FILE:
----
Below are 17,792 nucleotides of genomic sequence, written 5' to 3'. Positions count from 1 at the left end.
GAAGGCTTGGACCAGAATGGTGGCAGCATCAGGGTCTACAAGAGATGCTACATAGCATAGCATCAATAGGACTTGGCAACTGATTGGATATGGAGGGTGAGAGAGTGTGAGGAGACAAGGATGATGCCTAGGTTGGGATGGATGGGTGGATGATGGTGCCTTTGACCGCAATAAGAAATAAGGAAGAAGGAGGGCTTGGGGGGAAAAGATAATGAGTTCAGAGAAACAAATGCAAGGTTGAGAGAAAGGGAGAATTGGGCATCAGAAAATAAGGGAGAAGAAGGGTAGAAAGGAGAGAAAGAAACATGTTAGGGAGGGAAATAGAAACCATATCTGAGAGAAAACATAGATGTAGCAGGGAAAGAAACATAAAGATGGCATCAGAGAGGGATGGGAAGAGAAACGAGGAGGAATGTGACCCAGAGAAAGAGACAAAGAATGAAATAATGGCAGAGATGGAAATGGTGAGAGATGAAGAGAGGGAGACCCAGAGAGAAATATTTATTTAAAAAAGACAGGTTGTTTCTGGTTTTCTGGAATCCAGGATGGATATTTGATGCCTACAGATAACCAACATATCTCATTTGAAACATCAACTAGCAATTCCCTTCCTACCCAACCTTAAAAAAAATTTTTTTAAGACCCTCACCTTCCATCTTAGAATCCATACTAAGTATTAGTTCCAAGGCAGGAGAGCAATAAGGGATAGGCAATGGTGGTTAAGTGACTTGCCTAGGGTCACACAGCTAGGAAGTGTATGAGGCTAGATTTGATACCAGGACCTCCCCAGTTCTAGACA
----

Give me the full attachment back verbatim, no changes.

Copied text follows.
Below are 17,792 nucleotides of genomic sequence, written 5' to 3'. Positions count from 1 at the left end.
GAAGGCTTGGACCAGAATGGTGGCAGCATCAGGGTCTACAAGAGATGCTACATAGCATAGCATCAATAGGACTTGGCAACTGATTGGATATGGAGGGTGAGAGAGTGTGAGGAGACAAGGATGATGCCTAGGTTGGGATGGATGGGTGGATGATGGTGCCTTTGACCGCAATAAGAAATAAGGAAGAAGGAGGGCTTGGGGGGAAAAGATAATGAGTTCAGAGAAACAAATGCAAGGTTGAGAGAAAGGGAGAATTGGGCATCAGAAAATAAGGGAGAAGAAGGGTAGAAAGGAGAGAAAGAAACATGTTAGGGAGGGAAATAGAAACCATATCTGAGAGAAAACATAGATGTAGCAGGGAAAGAAACATAAAGATGGCATCAGAGAGGGATGGGAAGAGAAACGAGGAGGAATGTGACCCAGAGAAAGAGACAAAGAATGAAATAATGGCAGAGATGGAAATGGTGAGAGATGAAGAGAGGGAGACCCAGAGAGAAATATTTATTTAAAAAAGACAGGTTGTTTCTGGTTTTCTGGAATCCAGGATGGATATTTGATGCCTACAGATAACCAACATATCTCATTTGAAACATCAACTAGCAATTCCCTTCCTACCCAACCTTAAAAAAAATTTTTTTAAGACCCTCACCTTCCATCTTAGAATCCATACTAAGTATTAGTTCCAAGGCAGGAGAGCAATAAGGGATAGGCAATGGTGGTTAAGTGACTTGCCTAGGGTCACACAGCTAGGAAGTGTATGAGGCTAGATTTGATACCAGGACCTCCCCAGTTCTAGACA